The article “The Death of Horatio Alger” By Paul Krugman Dives into the cruel story of america not being the land of opportunity we once knew and loved. The article goes straight into it by starting with our nation's history of inequality going all the way back to the 1940s. Krugman then goes from there going into times when economic mobility was easiest to when it was hardest to now. To sum up what he says is the now our class mobility is at a all time low and if that was not bad enough apparently our politicians are “doing everything they can to fortify class inequality, while denouncing anyone who complains”(Krugman) the article covers what a politician with this goal would do as in what policy they would work to implement and more. The …show more content…
He goes on to compare the class difference from 1920s-1940 to now. This comparison allows him to use a time period we all either know or can easily look up known as the great depression in order to paint a bleak image in our minds of now. This is not the only time he uses comparison with something most associate with negative thoughts in order to paint the picture in our minds this time however he compares our society with a caste system the idea that your birth will detrimen your place in our society for ever which goes against the american idea of freedom and equality. These comparison get the job done at getting people to feel like we are that …show more content…
However when it comes to how great the gap is I have heard different things depending on who I talk to. I think it is not as bad as Krugman makes it out to be but it’s not exactly at a point I want it either. As a fast food minimum wage employee I can see how it seems next to impossible to make it up in the world to be honest if it wasn’t for my parents financial support I wouldn’t have made it this far. But not all have that they can’t afford to work and go to college to improve their pay grade even if they are twice as smart or talented than me just because their parents can’t support them like mine do me and that's
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Paul Krugman author of the article “Confronting Inequality” stresses the inequality of our social classes in the United States, he uses statistics to demonstrate the staggering consequences of this inequality within our social classes. Krugman emphasizes the fact that a majority of our wealth is owned by about one percent of the population, which is leaving the middle and lower class at an extreme disadvantage. One example Krugman uses is education; children that have wealthy families, have a higher percentage of finishing college than those of lower income families, proving the statement that Krugman was accentuating, “Class-inherited class- usually trumps talent.” The parents within this middle to lower class have been exceed their financial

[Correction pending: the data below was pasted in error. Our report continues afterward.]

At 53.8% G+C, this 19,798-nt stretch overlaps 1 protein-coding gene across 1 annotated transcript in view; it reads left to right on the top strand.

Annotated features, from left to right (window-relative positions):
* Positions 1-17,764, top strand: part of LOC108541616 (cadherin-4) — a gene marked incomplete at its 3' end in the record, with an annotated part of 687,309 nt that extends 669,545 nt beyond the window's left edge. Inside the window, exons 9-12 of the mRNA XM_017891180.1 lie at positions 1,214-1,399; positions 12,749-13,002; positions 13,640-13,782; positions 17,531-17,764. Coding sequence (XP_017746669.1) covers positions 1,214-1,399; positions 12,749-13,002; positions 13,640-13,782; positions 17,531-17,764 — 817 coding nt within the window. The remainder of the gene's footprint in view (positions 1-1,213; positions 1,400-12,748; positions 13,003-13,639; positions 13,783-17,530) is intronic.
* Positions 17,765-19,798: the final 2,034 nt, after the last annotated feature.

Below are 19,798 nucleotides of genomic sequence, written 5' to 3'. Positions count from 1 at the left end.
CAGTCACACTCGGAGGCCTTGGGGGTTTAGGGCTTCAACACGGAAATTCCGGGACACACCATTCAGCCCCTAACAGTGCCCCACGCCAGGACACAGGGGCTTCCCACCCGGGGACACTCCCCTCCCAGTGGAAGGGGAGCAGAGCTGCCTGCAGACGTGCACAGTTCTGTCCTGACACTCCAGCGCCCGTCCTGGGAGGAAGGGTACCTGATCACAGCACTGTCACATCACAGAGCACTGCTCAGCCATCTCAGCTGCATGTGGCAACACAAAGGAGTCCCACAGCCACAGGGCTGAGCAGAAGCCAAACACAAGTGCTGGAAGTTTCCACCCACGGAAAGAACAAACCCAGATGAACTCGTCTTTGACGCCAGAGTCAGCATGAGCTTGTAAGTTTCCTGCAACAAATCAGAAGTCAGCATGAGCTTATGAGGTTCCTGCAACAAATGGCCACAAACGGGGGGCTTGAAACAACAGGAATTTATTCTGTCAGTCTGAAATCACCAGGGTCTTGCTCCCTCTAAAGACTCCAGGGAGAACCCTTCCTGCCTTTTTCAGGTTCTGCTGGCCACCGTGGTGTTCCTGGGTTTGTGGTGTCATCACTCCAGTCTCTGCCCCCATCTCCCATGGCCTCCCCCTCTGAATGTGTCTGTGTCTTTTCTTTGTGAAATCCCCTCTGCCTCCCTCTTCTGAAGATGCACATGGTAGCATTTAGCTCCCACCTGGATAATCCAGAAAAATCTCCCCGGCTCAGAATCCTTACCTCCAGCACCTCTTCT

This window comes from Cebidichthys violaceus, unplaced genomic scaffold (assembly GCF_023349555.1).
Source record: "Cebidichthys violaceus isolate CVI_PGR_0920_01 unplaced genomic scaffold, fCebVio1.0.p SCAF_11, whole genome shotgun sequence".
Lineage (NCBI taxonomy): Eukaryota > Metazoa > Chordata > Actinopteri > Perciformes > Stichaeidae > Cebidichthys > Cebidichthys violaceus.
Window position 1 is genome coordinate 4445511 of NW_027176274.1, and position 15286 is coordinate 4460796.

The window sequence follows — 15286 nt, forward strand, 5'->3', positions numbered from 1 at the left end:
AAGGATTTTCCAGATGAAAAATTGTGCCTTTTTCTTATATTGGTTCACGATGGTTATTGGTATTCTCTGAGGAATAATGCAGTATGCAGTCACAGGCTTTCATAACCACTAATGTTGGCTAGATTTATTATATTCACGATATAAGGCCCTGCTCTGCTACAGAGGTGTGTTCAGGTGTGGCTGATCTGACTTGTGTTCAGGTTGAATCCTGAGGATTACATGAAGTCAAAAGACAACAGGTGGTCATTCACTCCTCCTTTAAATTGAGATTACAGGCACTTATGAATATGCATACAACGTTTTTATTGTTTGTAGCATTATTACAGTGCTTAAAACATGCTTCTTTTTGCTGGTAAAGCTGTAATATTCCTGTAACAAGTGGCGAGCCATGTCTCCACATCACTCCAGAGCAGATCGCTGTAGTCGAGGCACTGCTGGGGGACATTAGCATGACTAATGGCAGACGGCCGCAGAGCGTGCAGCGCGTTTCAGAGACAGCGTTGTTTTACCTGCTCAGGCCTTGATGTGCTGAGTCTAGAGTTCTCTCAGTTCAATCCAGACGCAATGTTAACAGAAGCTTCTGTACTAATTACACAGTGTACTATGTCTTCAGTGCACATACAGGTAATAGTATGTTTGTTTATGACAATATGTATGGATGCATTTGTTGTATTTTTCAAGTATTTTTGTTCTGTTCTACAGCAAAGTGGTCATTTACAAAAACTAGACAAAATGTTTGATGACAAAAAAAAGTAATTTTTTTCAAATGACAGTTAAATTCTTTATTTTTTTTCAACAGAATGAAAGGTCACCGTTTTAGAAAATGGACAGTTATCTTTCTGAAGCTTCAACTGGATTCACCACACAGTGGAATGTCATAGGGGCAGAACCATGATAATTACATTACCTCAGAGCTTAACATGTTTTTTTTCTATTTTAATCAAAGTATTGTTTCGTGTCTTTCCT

These were some of the “challenges” the men and women lauded in this period of contemporary generation. But even the individuals living through the Great Depression had to fight their own war at home with their daily struggles that ruined their liberties. Brokaw even thought of the World War II’s men and women as ordinary yet extraordinary by having unique sacrifices to this generation of Americans. But even those who lived through the Depression were just as normal as the people Brokaw referred to during World War II and the people living through the Great Depression had unique sacrifices of their own, such as children giving up their education by going to work in factories but there overcoming and handling of such big nation wide issues make them just as great, in fact it made them greater because none of the people Brokaw mentioned had the same determination to survive in such poor economic statuses. By overcoming their daily problems in poverty the families living during the Great Depression stretched every dollar they had as well as having self-indulgence and self-gratification by immediate acquisition of
In both the pieces “Women on the Breadlines” and “Americans in the Great Depression” it has a similar belief of how people should act. They both know that pride and ego makes people starve just as much as starvation and sickness. In “Americans in the Great Depression” it says,” It becomes necessary for these people, who have never before been in want, to ask for assistance.” People who were rich with money in the bank, and a big house, and lots of food, and a good job suddenly find themselves homeless, starving, broke, and unemployed. The proud feeling those people had from their old life is now gone.
Many economists argue about the exact nature of the relationship of social mobility in the context of the modern economy. One such economist, Paul Krugman, negatively comments in his essay “The Death of Horatio Alger” on the decreasing social mobility among low-wage citizens in the United States. He claims that the American dream of advancement opportunities will diminish as the wealthy aim to prevent others from rising above them in the business world. Moreover, he labels America’s unequal society as a rigid “caste system” and opposes those who ignore the system’s lack of fairness to the lower class (134). Although Krugman strongly criticizes the inflexibility of economic mobility, his informal tone, biased perspective, and unjustifiable approach make his argument not only ineffective but also offensive.